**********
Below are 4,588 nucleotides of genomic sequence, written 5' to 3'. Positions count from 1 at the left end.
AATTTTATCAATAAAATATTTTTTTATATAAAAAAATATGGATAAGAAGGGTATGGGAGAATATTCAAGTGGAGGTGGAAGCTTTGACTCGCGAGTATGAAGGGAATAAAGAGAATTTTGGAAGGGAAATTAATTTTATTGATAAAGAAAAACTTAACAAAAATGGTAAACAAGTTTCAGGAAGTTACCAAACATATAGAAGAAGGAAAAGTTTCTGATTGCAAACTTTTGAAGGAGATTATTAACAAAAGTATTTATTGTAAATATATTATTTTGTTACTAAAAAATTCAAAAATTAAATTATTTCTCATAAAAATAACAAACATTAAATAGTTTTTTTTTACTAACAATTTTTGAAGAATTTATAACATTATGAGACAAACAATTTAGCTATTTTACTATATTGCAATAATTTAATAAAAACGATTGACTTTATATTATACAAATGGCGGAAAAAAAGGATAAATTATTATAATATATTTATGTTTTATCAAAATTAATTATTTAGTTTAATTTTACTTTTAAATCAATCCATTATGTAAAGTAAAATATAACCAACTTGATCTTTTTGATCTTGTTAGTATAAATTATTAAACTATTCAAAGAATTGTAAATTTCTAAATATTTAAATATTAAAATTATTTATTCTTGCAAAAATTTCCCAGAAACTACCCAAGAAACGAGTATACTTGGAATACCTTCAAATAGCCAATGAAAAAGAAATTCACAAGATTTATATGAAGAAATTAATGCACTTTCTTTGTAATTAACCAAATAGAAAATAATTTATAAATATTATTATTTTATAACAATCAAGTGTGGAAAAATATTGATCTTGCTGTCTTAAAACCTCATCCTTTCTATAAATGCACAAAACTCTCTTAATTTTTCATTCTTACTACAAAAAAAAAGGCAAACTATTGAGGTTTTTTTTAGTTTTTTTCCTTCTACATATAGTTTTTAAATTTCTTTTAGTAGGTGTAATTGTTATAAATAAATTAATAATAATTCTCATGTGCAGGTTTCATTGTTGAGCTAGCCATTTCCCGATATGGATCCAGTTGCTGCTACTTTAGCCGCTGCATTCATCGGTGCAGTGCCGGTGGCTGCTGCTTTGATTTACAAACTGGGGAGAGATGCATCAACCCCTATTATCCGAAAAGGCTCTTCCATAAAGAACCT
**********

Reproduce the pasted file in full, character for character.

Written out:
Below are 4,588 nucleotides of genomic sequence, written 5' to 3'. Positions count from 1 at the left end.
AATTTTATCAATAAAATATTTTTTTATATAAAAAAATATGGATAAGAAGGGTATGGGAGAATATTCAAGTGGAGGTGGAAGCTTTGACTCGCGAGTATGAAGGGAATAAAGAGAATTTTGGAAGGGAAATTAATTTTATTGATAAAGAAAAACTTAACAAAAATGGTAAACAAGTTTCAGGAAGTTACCAAACATATAGAAGAAGGAAAAGTTTCTGATTGCAAACTTTTGAAGGAGATTATTAACAAAAGTATTTATTGTAAATATATTATTTTGTTACTAAAAAATTCAAAAATTAAATTATTTCTCATAAAAATAACAAACATTAAATAGTTTTTTTTTACTAACAATTTTTGAAGAATTTATAACATTATGAGACAAACAATTTAGCTATTTTACTATATTGCAATAATTTAATAAAAACGATTGACTTTATATTATACAAATGGCGGAAAAAAAGGATAAATTATTATAATATATTTATGTTTTATCAAAATTAATTATTTAGTTTAATTTTACTTTTAAATCAATCCATTATGTAAAGTAAAATATAACCAACTTGATCTTTTTGATCTTGTTAGTATAAATTATTAAACTATTCAAAGAATTGTAAATTTCTAAATATTTAAATATTAAAATTATTTATTCTTGCAAAAATTTCCCAGAAACTACCCAAGAAACGAGTATACTTGGAATACCTTCAAATAGCCAATGAAAAAGAAATTCACAAGATTTATATGAAGAAATTAATGCACTTTCTTTGTAATTAACCAAATAGAAAATAATTTATAAATATTATTATTTTATAACAATCAAGTGTGGAAAAATATTGATCTTGCTGTCTTAAAACCTCATCCTTTCTATAAATGCACAAAACTCTCTTAATTTTTCATTCTTACTACAAAAAAAAAGGCAAACTATTGAGGTTTTTTTTAGTTTTTTTCCTTCTACATATAGTTTTTAAATTTCTTTTAGTAGGTGTAATTGTTATAAATAAATTAATAATAATTCTCATGTGCAGGTTTCATTGTTGAGCTAGCCATTTCCCGATATGGATCCAGTTGCTGCTACTTTAGCCGCTGCATTCATCGGTGCAGTGCCGGTGGCTGCTGCTTTGATTTACAAACTGGGGAGAGATGCATCAACCCCTATTATCCGAAAAGGCTCTTCCATAAAGAACCT